A day after Pedro Martinez called the former Mariners' DH the toughest hitter he ever faced, Randy Johnson went a step further: He said if he had a Hall of Fame ballot, Edgar Martinez would be the first name he would check.
"The first person that comes to my mind was a teammate of mine for 9 years and the greatest hitter I ever played with," Johnson said Wednesday. "I've faced a lot of Hall of Fame hitters, and my gosh, Edgar is the best hitter that I ever saw.
"I support him because he was my teammate, and I loved him, and he did so much for Seattle and made me look good during my career there. The first person on my ballot who would get my vote is Edgar. Yes, I'm campaigning for him. But isn't that always going to happen with these kinds of things?"
Johnson, Pedro Martinez, Craig Biggio and John Smoltz appeared at a news conference at the Waldorf Astoria hotel in Manhattan on Wednesday morning less than 24 hours after the Baseball Writers' Association of America chose them as the first four-person class since 1955 -- when Joe DiMaggio, Gabby Hartnett, Dazzy Vance and Ted Lyons went into Cooperstown as a group.
Johnson, a five-time Cy Young Award winner and 10-time All-Star, posted a record of 303-166 over 22 major league seasons. He sailed into Cooperstown with a 97.3 percent plurality -- the eighth-highest percentage in the history of Hall of Fame voting.
Johnson is almost certain to be joined in Cooperstown next year by former Seattle outfielder Ken Griffey Jr., who makes his first appearance on the ballot in December. But the outlook isn't so upbeat for Edgar Martinez, who will to have to make up ground in a hurry in his four years left on the ballot.
Despite a reputation as arguably the greatest designated hitter in history, Martinez is languishing on the Hall of Fame ballot. He peaked with 36.5 percent of the vote in 2012 and came in this year with 27.0 percent -- barely one-third of the way toward the 75 percent threshold required for induction.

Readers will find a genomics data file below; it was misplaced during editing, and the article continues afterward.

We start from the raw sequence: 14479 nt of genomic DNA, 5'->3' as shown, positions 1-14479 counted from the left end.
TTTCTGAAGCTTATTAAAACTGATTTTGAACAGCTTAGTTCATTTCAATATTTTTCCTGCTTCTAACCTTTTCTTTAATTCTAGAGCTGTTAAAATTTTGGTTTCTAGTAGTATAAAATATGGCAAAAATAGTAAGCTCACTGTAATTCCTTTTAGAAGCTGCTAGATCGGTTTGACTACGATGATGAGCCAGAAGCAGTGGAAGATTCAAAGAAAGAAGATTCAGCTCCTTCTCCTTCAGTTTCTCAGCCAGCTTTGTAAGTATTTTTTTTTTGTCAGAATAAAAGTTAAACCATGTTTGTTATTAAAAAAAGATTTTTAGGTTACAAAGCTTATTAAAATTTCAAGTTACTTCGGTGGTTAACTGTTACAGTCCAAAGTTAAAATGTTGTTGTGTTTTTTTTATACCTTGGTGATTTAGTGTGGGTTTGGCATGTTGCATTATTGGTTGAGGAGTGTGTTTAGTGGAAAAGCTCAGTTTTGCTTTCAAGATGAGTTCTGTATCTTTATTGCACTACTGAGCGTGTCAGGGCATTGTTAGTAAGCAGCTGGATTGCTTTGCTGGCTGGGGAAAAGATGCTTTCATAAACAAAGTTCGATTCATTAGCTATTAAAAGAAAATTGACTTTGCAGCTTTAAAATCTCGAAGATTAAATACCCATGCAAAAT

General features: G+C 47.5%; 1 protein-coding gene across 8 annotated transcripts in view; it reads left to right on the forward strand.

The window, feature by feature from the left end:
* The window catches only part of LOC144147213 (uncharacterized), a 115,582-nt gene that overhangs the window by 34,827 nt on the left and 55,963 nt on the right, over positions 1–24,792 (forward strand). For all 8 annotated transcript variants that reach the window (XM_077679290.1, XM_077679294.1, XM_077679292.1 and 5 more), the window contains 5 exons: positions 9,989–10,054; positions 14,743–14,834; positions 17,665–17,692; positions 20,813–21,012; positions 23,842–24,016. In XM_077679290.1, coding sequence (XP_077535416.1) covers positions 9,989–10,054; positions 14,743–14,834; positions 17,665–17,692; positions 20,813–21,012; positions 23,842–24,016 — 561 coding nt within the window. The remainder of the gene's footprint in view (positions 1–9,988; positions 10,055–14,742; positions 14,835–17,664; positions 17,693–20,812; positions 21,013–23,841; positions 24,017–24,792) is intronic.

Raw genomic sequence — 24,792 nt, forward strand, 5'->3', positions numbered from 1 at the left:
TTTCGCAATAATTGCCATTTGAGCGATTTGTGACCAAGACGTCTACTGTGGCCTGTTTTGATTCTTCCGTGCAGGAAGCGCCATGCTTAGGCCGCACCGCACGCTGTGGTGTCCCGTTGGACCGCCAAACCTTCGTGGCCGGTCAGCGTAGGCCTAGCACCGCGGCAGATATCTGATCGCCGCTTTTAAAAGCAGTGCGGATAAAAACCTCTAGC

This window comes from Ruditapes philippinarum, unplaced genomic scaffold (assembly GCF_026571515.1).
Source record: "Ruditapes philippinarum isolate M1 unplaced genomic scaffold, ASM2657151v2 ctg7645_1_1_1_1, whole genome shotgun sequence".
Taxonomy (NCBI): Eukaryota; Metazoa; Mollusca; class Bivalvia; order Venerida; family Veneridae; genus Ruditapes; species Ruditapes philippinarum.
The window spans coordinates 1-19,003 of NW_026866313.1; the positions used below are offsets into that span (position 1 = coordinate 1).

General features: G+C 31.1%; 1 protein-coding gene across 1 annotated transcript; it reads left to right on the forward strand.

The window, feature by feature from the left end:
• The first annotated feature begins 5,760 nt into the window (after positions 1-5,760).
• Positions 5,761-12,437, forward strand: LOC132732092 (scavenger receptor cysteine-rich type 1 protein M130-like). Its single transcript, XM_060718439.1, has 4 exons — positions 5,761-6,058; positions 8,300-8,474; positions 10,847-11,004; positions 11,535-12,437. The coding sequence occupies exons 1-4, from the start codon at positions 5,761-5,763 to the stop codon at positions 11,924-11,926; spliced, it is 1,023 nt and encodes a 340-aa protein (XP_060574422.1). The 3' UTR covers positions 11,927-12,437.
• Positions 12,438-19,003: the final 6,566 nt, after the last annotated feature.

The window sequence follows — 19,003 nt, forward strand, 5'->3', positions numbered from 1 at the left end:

Although Martinez made seven All-Star teams, won two AL batting titles and ranks 20th in MLB history with a .418 career on-base percentage, his 2,247 hits and limited contributions as a defender haven't helped his cause with voters.
The anti-Martinez arguments aren't going to sway Johnson during his self-professed campaign for his former teammate.
"He was just a great hitter," Johnson said. "You know how you love something and you carry it around with you? When I got to Seattle, Edgar was walking around with a bat all the time. The guy's locker was right across the carpet from mine, and I'd look at the top of his locker and he would have his bats lined up and his own scale to weigh the bats. Who does that? I learned all kinds of little tidbits and secrets from him.
"I know you don't get into the Hall of Fame by being a nice guy. You get in for merit -- and Edgar's merit stands by itself with all he's done. But he's also one of the nicest and most humble guys I've ever met."
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